Photo Credit: Egyptian Presidential Spokesman’s Facebook page
Prime Minister Naftali Bennett in Sharm el-Sheik, Sinai, with Egyptian President Abdel Fattah el-Sisi and Crown Prince of United Arab Emirates, Sheikh Mohamed bin Zayed bin Sultan Al Nahyan, March 23, 2022.

According to Israel Hayom (נתניהו תכנן להכשיר את אסד – בתמורה להוצאת איראן מסוריה), three years ago, then-Prime Minister Benjamin Netanyahu was behind a plan to resuscitate the regional legitimacy of Syrian President Bashar Hafez al-Assad, in the hope that he, in turn, would get rid of the Iranian presence in his country.

According to the same report, Prime Minister Naftali Bennett recently stopped the regional initiative that had been launched by his predecessor, to bring back President al-Assad into the Arab League and the bosom of the family of nations.


According to journalist Ariel Kahana, the plan to whitewash Assad’s reputation was hatched by Israel at a summit held three years ago in Jerusalem with the National Security Advisers of Israel, the United States, and Russia, Meir Ben Shabbat, John Bolton, and Nikolai Patrushev.

Ben Shabbat presented his two colleagues with a multi-phase plan: first, Assad would call on all the foreign forces that had entered Syria after 2011 to leave his country, on the grounds that they are no longer needed; then, Syria would be readmitted as a member of the Arab League; the Persian Gulf states, led by the United Arab Emirates, would invest in the Syrian economy, replacing Iran; and (if there’s still time) the Syrian government would institute reforms––to be determined in talks in Vienna–––with free elections to be held at the end of the process.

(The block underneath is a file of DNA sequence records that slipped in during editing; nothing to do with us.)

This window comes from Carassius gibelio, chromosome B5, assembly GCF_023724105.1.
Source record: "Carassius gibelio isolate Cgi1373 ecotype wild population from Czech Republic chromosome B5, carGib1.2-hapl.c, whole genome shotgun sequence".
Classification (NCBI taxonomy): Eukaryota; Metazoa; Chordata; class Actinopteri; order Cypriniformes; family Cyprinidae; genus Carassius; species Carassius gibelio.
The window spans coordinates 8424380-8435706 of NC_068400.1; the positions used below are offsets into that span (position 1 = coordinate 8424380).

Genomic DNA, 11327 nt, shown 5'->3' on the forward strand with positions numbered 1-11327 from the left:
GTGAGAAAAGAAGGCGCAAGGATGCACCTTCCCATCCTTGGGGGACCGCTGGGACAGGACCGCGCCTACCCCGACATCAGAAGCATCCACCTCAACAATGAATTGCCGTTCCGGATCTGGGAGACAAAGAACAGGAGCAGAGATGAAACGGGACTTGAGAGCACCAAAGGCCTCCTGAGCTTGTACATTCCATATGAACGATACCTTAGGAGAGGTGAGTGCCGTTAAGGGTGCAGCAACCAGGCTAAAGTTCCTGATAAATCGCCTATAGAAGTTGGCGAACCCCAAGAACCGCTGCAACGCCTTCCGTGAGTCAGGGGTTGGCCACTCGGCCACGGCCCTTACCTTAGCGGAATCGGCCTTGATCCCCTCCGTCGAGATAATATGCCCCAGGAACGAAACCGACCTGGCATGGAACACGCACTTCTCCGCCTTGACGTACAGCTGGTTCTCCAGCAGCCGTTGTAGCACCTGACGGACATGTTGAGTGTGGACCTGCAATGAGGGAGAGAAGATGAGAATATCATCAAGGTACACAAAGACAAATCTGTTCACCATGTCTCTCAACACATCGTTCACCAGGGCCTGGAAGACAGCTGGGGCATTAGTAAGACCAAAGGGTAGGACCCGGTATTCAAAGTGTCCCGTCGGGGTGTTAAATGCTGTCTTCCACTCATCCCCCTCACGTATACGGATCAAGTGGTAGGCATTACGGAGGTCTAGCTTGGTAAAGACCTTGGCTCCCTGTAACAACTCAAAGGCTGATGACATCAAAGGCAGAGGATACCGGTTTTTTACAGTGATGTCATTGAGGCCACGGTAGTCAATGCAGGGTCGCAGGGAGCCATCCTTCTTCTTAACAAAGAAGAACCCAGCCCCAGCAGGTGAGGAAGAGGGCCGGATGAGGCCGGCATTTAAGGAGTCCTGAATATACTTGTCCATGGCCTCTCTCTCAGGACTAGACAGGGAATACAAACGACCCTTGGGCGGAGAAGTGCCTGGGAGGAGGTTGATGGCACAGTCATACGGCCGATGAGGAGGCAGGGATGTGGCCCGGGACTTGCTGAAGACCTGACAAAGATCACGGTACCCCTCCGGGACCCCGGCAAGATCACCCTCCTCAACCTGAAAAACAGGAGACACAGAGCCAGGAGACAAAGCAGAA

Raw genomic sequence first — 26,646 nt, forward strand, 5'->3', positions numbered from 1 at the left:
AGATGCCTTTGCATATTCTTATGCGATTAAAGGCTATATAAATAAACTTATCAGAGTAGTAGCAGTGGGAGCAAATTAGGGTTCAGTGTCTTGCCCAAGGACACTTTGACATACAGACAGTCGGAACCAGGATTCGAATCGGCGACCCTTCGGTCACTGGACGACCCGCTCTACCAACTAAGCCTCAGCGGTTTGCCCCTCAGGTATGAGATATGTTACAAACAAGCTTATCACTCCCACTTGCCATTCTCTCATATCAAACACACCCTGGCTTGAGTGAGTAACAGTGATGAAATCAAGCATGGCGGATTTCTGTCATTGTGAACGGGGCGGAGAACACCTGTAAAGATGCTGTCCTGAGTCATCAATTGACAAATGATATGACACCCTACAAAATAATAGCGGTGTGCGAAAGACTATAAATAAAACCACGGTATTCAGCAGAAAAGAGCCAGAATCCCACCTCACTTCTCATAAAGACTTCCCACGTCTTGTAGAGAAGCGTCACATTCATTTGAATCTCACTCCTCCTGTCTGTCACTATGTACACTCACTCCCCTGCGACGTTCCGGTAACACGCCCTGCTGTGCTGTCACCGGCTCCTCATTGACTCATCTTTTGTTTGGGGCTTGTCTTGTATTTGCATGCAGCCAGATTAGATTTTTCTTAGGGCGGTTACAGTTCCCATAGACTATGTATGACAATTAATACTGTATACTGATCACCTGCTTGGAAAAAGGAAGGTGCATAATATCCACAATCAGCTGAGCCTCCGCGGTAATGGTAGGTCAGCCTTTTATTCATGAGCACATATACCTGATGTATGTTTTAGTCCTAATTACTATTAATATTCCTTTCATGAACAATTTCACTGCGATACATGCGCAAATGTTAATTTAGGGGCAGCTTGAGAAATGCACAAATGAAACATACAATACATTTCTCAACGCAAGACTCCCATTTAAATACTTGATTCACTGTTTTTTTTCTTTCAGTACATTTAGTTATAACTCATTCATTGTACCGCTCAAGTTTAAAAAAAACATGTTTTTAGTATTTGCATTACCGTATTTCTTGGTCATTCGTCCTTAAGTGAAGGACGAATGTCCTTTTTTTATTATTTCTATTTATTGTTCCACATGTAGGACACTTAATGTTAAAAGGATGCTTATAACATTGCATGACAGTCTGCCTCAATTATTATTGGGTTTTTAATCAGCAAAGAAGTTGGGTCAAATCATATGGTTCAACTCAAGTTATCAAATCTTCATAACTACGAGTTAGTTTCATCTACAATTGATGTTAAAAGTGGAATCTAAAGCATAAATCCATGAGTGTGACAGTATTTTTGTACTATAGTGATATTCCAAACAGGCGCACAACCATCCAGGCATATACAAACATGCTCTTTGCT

OK, that last part about the free elections thing must have raised a chuckle from all three NSAs, but otherwise, considering it was three years ago, maybe the plan made sense. With the end of the civil war in Syria, Israel at the time accepted Assad’s rule as a fait accompli. The Israeli political echelon believed at the time that in the new circumstances, reconciling that Assad was there to stay and getting him to push Iran out was the best result that could be achieved.

Israel’s new NSA, Dr. Eyal Hulata, received an update from Ben Shabbat on the initiative upon taking office, but Bennett’s office decided not to continue promoting the program, even though, as Bennett told Egyptian President Abdel Fattah el-Sisi, and UAE Crown Prince Mohammed bin Zayed in their Sinai meeting two weeks ago, if the Arab league states want to whitewash Assad, Israel won’t try to stop them.

As to Netanyahu’s plan, Bennett’s source told Kahana Assad is incapable of expelling Iran and its proxies from his country, and so the result of the plan “may end up being that we lose both ways: we will help exonerate Assad and be stuck with the Iranians in Syria after all.”

“The Iranians are there at Assad’s invitation, and it’s hard to see a scenario where he calls for them to leave,” the Bennett source said, “Therefore, as far as we are concerned, this story is an internal Arab matter, we are not part of it.”


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